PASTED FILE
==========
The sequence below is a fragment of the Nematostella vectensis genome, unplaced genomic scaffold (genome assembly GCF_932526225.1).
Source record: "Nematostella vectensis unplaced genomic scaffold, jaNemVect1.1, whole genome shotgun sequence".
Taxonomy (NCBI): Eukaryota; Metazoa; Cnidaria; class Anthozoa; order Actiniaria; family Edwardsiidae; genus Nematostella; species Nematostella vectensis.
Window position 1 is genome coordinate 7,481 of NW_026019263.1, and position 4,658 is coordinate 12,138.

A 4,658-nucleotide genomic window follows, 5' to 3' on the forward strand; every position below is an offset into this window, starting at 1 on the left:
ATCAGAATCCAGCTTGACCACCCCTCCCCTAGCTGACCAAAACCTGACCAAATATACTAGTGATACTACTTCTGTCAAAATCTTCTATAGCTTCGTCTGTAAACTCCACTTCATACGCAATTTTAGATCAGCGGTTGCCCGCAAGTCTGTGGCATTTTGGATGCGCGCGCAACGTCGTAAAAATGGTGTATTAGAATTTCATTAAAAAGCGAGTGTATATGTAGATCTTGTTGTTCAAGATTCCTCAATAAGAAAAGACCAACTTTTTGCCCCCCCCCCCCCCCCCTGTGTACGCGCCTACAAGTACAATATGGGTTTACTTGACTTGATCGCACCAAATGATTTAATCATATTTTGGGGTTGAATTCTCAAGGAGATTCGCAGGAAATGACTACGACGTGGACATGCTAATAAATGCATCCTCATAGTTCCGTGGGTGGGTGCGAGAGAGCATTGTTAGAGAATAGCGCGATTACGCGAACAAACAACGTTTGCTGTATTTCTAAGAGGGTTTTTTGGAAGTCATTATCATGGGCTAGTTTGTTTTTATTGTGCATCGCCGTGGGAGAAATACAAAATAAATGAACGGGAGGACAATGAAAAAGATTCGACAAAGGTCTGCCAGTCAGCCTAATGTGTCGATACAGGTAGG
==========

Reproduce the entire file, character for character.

The sequence below is a fragment of the Nematostella vectensis genome, unplaced genomic scaffold (genome assembly GCF_932526225.1).
Source record: "Nematostella vectensis unplaced genomic scaffold, jaNemVect1.1, whole genome shotgun sequence".
Taxonomy (NCBI): Eukaryota; Metazoa; Cnidaria; class Anthozoa; order Actiniaria; family Edwardsiidae; genus Nematostella; species Nematostella vectensis.
Window position 1 is genome coordinate 7,481 of NW_026019263.1, and position 4,658 is coordinate 12,138.

A 4,658-nucleotide genomic window follows, 5' to 3' on the forward strand; every position below is an offset into this window, starting at 1 on the left:
ATCAGAATCCAGCTTGACCACCCCTCCCCTAGCTGACCAAAACCTGACCAAATATACTAGTGATACTACTTCTGTCAAAATCTTCTATAGCTTCGTCTGTAAACTCCACTTCATACGCAATTTTAGATCAGCGGTTGCCCGCAAGTCTGTGGCATTTTGGATGCGCGCGCAACGTCGTAAAAATGGTGTATTAGAATTTCATTAAAAAGCGAGTGTATATGTAGATCTTGTTGTTCAAGATTCCTCAATAAGAAAAGACCAACTTTTTGCCCCCCCCCCCCCCCCCTGTGTACGCGCCTACAAGTACAATATGGGTTTACTTGACTTGATCGCACCAAATGATTTAATCATATTTTGGGGTTGAATTCTCAAGGAGATTCGCAGGAAATGACTACGACGTGGACATGCTAATAAATGCATCCTCATAGTTCCGTGGGTGGGTGCGAGAGAGCATTGTTAGAGAATAGCGCGATTACGCGAACAAACAACGTTTGCTGTATTTCTAAGAGGGTTTTTTGGAAGTCATTATCATGGGCTAGTTTGTTTTTATTGTGCATCGCCGTGGGAGAAATACAAAATAAATGAACGGGAGGACAATGAAAAAGATTCGACAAAGGTCTGCCAGTCAGCCTAATGTGTCGATACAGGTAGG